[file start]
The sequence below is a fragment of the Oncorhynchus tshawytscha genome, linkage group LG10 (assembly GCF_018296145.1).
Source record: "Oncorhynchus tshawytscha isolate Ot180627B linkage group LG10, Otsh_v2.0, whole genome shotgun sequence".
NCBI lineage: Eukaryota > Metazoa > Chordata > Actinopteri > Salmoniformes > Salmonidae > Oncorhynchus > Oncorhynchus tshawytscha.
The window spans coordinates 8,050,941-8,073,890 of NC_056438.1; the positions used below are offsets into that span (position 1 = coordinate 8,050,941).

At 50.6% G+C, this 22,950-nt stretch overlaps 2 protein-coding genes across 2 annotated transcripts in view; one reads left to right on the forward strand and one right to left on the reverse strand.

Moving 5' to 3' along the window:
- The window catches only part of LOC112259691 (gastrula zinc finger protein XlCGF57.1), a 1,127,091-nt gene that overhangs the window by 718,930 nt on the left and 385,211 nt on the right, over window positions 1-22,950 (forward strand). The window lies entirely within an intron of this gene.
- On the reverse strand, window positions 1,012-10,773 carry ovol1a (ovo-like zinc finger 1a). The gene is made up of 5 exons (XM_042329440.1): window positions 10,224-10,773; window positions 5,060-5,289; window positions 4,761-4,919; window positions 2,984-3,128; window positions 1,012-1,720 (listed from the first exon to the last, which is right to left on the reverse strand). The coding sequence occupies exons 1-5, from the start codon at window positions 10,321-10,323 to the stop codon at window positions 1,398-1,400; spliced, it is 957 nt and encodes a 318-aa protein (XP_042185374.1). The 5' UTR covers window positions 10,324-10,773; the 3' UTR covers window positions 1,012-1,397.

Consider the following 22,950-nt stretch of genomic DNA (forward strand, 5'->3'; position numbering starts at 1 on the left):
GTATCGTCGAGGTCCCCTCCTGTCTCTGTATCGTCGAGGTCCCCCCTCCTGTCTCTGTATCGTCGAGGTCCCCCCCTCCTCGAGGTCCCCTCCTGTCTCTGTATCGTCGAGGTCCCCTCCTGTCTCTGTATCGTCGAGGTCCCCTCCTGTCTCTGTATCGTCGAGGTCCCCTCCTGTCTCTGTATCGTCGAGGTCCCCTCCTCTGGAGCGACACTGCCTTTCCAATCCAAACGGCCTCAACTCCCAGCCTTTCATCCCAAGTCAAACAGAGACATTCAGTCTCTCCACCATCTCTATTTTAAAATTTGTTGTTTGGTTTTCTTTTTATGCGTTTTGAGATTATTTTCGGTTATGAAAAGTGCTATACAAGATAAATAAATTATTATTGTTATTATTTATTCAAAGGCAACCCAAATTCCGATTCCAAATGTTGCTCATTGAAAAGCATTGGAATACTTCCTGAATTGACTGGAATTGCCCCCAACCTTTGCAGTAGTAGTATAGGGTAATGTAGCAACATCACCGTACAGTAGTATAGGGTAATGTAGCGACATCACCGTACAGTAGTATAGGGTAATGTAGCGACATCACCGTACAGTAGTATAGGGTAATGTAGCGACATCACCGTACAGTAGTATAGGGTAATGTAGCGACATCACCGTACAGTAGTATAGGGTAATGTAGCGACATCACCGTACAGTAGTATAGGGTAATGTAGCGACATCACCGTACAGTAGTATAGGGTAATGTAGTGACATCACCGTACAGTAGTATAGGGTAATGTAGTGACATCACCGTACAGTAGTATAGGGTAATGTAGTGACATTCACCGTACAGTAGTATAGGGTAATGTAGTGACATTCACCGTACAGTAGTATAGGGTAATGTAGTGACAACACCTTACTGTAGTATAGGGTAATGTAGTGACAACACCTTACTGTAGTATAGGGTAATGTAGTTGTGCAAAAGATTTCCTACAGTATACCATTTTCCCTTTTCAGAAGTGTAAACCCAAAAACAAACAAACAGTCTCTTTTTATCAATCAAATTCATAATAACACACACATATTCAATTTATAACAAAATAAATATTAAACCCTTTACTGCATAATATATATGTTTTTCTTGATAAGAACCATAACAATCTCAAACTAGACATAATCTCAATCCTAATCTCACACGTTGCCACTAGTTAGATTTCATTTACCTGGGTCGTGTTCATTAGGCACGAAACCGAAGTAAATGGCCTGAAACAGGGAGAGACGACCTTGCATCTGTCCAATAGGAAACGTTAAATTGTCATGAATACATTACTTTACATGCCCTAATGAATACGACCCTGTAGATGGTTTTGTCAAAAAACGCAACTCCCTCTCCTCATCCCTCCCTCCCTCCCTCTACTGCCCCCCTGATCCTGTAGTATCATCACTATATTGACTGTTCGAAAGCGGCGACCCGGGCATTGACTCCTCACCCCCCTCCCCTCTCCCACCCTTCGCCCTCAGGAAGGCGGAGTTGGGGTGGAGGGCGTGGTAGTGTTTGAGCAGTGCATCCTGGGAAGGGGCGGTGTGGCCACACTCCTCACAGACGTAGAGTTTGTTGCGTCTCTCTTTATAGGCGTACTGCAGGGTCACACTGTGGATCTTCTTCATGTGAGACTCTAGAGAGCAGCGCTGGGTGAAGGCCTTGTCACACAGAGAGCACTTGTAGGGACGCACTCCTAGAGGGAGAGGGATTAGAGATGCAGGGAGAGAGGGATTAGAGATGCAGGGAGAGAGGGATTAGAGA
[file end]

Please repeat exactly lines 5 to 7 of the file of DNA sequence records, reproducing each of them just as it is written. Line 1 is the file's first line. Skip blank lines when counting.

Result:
At 50.6% G+C, this 22,950-nt stretch overlaps 2 protein-coding genes across 2 annotated transcripts in view; one reads left to right on the forward strand and one right to left on the reverse strand.

Moving 5' to 3' along the window:
- The window catches only part of LOC112259691 (gastrula zinc finger protein XlCGF57.1), a 1,127,091-nt gene that overhangs the window by 718,930 nt on the left and 385,211 nt on the right, over window positions 1-22,950 (forward strand). The window lies entirely within an intron of this gene.